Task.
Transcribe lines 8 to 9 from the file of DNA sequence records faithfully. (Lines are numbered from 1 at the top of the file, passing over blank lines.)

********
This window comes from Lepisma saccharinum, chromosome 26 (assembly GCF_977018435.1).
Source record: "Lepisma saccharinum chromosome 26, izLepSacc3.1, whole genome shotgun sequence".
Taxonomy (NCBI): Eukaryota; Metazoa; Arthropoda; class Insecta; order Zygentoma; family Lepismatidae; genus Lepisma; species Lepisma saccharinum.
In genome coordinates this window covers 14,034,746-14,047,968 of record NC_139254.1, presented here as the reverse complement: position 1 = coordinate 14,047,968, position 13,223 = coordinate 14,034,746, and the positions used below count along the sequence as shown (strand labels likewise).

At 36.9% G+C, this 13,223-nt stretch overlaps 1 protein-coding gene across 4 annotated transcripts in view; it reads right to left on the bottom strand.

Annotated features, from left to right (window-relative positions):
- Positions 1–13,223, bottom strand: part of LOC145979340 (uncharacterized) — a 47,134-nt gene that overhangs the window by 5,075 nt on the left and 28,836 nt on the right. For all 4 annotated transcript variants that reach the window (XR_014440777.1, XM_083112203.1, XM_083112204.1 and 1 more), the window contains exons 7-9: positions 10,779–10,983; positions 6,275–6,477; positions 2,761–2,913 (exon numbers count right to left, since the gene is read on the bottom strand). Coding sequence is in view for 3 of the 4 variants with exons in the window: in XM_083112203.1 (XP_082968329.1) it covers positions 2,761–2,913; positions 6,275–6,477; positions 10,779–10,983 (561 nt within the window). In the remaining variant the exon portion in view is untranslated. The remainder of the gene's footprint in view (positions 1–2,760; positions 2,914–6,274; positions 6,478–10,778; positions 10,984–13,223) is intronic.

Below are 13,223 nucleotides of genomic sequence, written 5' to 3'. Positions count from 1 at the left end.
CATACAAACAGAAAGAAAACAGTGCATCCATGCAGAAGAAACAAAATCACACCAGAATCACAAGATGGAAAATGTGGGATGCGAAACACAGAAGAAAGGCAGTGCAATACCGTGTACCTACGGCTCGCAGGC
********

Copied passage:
Below are 13,223 nucleotides of genomic sequence, written 5' to 3'. Positions count from 1 at the left end.
CATACAAACAGAAAGAAAACAGTGCATCCATGCAGAAGAAACAAAATCACACCAGAATCACAAGATGGAAAATGTGGGATGCGAAACACAGAAGAAAGGCAGTGCAATACCGTGTACCTACGGCTCGCAGGC